Wednesday, March 29, 2023

Asian stocks fall on fears of Ukraine and panic on Fed

An electronic stock quotation board is displayed inside a conference hall on November 1, 2021 in Tokyo, Japan. REUTERS/Issei Kato

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HONG KONG, Jan 25 (Reuters) – Asian shares and US futures fell sharply on Tuesday, with investors panicking about the prospect of a military conflict in Ukraine and the timing and pace of rate hikes ahead of a major Federal Reserve meeting. could indicate. ,

The benchmark slipped with the biggest losses in afternoon trade. MSCI’s broadest index of Asia-Pacific shares outside Japan (.MIAPJ0000PUS) fell 1.43% to its lowest in a month. The Nikkei (.N225) closed down 1.66%, having previously touched its lowest level since December 2020.

After a volatile session on Wall Street that saw a late rally and a higher close, US stock futures fell. Nasdaq futures (.NQc1) declined 1.3% and the S&P500 E-Minis lost 0.95%%.

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But in Europe, it looked like selling pressure would ease across the region, with Euro Stoxx 50 futures up 1.16% and FTSE futures up 0.76%. It marked its worst day in 18 months, after falling 3.8% for the euro STOXX 600 (.STOXX) on Monday.

Tai Hui, Asia chief market strategist at JP Morgan Asset Management, said investors are facing a dilemma.

They said they are concerned about the monetary policy outlook in terms of some growth stocks becoming more expensive, while the growth outlook for 2022 is still good and there are some assets that offer long-term return potential like equities. are, he said.

“Geopolitical uncertainties in Europe this week and the potential impact on energy prices worsened the outlook,” Hui said.

NATO said on Monday it was keeping Eastern Europe on standby and fortifying with additional ships and fighter jets, in response to the build-up of troops along the border with Ukraine Russia denounced in the West. read more

Elsewhere in Asia, Korea’s KOSPI (.KS11) dropped 2.34%, while Hong Kong shares pared early losses but were still down 1.5%. The Australian benchmark (.AXJO) fell 2.68% to an eight-month low, which was also hurt by a higher inflation reading on Tuesday morning, which raised fears of a rate hike.

Keeping traders on their toes, the Federal Reserve will begin its two-day meeting later on Tuesday, with some investors beginning to speculate about the announcement of a surprise rate hike, though it is still viewed as a small possibility. is seen as.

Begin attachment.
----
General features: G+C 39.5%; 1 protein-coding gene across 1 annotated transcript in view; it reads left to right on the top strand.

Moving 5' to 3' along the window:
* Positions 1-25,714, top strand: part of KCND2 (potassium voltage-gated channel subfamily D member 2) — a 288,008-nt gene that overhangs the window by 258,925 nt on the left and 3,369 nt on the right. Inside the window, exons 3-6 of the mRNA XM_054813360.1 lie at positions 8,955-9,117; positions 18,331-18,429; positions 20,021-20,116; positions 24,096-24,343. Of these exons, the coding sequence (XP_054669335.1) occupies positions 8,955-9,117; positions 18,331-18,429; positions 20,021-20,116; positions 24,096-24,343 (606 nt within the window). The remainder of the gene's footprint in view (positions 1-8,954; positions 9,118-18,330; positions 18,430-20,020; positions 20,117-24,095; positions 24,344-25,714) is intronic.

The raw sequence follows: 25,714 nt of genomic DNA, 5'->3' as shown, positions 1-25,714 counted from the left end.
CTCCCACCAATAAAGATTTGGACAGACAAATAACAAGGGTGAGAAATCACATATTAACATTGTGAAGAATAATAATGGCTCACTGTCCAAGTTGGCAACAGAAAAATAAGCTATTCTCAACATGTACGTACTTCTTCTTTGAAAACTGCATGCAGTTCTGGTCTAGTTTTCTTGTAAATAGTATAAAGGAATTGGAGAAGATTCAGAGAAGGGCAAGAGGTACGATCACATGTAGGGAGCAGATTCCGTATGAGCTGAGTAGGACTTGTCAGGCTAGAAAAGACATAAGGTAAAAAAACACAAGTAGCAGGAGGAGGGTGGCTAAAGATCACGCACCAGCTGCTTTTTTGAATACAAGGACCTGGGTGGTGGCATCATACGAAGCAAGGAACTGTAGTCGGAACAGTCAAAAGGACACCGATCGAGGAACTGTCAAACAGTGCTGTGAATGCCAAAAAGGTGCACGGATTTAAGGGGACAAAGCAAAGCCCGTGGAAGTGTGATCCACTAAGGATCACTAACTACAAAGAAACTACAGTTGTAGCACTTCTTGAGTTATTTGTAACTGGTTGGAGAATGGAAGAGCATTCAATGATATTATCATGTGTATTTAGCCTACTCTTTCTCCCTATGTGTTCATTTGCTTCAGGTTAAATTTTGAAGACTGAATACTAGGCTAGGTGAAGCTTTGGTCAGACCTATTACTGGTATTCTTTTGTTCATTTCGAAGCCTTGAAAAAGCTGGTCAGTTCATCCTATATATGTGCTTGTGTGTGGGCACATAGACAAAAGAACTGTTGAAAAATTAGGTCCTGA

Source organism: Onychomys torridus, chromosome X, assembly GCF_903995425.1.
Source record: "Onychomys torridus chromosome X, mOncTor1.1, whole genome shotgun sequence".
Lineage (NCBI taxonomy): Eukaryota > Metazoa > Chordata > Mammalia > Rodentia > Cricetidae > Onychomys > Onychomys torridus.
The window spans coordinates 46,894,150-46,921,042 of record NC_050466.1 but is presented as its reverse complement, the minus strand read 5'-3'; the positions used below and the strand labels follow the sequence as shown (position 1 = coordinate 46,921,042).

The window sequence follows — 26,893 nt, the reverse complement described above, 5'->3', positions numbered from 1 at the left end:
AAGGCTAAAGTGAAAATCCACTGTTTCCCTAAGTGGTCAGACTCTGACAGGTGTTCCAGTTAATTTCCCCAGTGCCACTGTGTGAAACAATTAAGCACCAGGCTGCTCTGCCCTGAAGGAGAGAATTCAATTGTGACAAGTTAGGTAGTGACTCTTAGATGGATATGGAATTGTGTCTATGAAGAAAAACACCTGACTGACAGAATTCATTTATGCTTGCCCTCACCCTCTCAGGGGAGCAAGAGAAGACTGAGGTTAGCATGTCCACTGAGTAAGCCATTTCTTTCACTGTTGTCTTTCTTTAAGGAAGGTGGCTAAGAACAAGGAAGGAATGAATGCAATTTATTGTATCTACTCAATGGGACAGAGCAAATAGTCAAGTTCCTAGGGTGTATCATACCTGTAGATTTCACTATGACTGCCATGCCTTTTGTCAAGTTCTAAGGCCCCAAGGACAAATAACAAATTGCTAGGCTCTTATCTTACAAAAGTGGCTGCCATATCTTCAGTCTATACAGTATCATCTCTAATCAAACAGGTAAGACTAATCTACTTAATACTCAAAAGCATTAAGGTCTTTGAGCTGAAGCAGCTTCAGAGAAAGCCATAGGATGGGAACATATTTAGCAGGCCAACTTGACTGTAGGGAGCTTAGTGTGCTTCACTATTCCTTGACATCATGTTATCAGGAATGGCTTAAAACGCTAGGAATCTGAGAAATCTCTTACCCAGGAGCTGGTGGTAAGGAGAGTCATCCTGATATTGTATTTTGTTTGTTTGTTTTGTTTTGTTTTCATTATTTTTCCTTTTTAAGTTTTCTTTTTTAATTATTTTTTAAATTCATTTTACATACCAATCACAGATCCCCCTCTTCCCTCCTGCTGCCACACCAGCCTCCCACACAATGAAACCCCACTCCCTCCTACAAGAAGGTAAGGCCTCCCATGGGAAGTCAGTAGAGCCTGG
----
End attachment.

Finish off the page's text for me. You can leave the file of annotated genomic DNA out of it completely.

“The big question mark is about the pace of the Fed hiking cycle – as the central bank seeks to stem the rise in inflation – and the impact on equity markets,” said Prashant Bhayani, chief investment officer for Asia at BNP Paribas Wealth Management. In a note to customers.

The Fed’s toughness is pressing some central banks in Asia to follow suit, potentially hurting their equity markets as it did in 2013 when the US central bank cut its post-financial crisis stimulus. began to decrease.

Singapore’s central bank on Tuesday tightened monetary policy in an out-of-cycle move. read more

“The good news is that, overall, the current account balance in Asia is healthy compared to the taper tantrum in 2013,” Bhayani said.

US benchmark Treasuries were dismissing some speculation of a rate hike. Yields on the benchmark 10-year notes eased slightly to 1.7618%, near where they started trading on Monday.

In currency markets, panic pushed the dollar higher against most peers. The dollar index was at 96.010, hovering near a two-week high, and the risk-favourable Australian dollar briefly edged higher after higher inflation data. FRX

China’s yuan is hovering at a 3-1/2-year high against the dollar, while its value against major trading partners has reached its strongest level since late 2015.

Oil prices also rose, adding to the concerns of stock investors. US crude was up 0.4% at $83.63 a barrel and Brent crude was up 0.55% at $86.75.

Gold held on to recent gains as investors sought protection. The spot price, at $1,842 an ounce, was flat on the day, but was close to last week’s two-month high of $1,847.7.

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Reporting by Selena Lee; Additional reporting by Alun John; Editing by Edwina Gibbs

Our Standards: Thomson Reuters Trust Principles.


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